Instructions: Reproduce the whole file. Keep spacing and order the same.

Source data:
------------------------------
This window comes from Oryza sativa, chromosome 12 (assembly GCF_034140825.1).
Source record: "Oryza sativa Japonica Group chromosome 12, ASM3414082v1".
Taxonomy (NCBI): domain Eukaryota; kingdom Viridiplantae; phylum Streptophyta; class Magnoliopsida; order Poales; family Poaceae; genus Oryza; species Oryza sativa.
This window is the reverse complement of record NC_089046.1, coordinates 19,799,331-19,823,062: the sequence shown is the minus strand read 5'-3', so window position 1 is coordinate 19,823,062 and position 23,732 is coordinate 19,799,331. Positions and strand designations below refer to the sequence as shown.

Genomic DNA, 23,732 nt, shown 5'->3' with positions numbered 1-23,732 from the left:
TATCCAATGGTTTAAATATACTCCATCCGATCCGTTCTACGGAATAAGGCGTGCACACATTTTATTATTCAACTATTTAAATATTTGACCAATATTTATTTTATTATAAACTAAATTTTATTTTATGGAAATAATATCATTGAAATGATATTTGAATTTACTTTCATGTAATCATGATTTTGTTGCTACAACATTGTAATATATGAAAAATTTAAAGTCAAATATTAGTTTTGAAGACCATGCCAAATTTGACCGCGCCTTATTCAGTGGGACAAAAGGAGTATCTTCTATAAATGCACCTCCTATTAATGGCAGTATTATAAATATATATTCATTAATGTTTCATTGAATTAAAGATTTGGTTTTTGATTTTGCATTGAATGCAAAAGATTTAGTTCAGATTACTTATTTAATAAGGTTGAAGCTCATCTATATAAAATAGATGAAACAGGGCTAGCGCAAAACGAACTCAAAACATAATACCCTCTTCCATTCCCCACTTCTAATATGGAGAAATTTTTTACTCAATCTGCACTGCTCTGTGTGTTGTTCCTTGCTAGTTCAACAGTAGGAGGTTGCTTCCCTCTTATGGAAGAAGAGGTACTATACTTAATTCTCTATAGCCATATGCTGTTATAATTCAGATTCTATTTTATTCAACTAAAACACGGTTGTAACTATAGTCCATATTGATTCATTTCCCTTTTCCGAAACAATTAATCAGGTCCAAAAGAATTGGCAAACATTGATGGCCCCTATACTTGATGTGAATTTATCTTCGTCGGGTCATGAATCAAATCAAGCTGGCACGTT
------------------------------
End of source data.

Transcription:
This window comes from Oryza sativa, chromosome 12 (assembly GCF_034140825.1).
Source record: "Oryza sativa Japonica Group chromosome 12, ASM3414082v1".
Taxonomy (NCBI): domain Eukaryota; kingdom Viridiplantae; phylum Streptophyta; class Magnoliopsida; order Poales; family Poaceae; genus Oryza; species Oryza sativa.
This window is the reverse complement of record NC_089046.1, coordinates 19,799,331-19,823,062: the sequence shown is the minus strand read 5'-3', so window position 1 is coordinate 19,823,062 and position 23,732 is coordinate 19,799,331. Positions and strand designations below refer to the sequence as shown.

Genomic DNA, 23,732 nt, shown 5'->3' with positions numbered 1-23,732 from the left:
TATCCAATGGTTTAAATATACTCCATCCGATCCGTTCTACGGAATAAGGCGTGCACACATTTTATTATTCAACTATTTAAATATTTGACCAATATTTATTTTATTATAAACTAAATTTTATTTTATGGAAATAATATCATTGAAATGATATTTGAATTTACTTTCATGTAATCATGATTTTGTTGCTACAACATTGTAATATATGAAAAATTTAAAGTCAAATATTAGTTTTGAAGACCATGCCAAATTTGACCGCGCCTTATTCAGTGGGACAAAAGGAGTATCTTCTATAAATGCACCTCCTATTAATGGCAGTATTATAAATATATATTCATTAATGTTTCATTGAATTAAAGATTTGGTTTTTGATTTTGCATTGAATGCAAAAGATTTAGTTCAGATTACTTATTTAATAAGGTTGAAGCTCATCTATATAAAATAGATGAAACAGGGCTAGCGCAAAACGAACTCAAAACATAATACCCTCTTCCATTCCCCACTTCTAATATGGAGAAATTTTTTACTCAATCTGCACTGCTCTGTGTGTTGTTCCTTGCTAGTTCAACAGTAGGAGGTTGCTTCCCTCTTATGGAAGAAGAGGTACTATACTTAATTCTCTATAGCCATATGCTGTTATAATTCAGATTCTATTTTATTCAACTAAAACACGGTTGTAACTATAGTCCATATTGATTCATTTCCCTTTTCCGAAACAATTAATCAGGTCCAAAAGAATTGGCAAACATTGATGGCCCCTATACTTGATGTGAATTTATCTTCGTCGGGTCATGAATCAAATCAAGCTGGCACGTT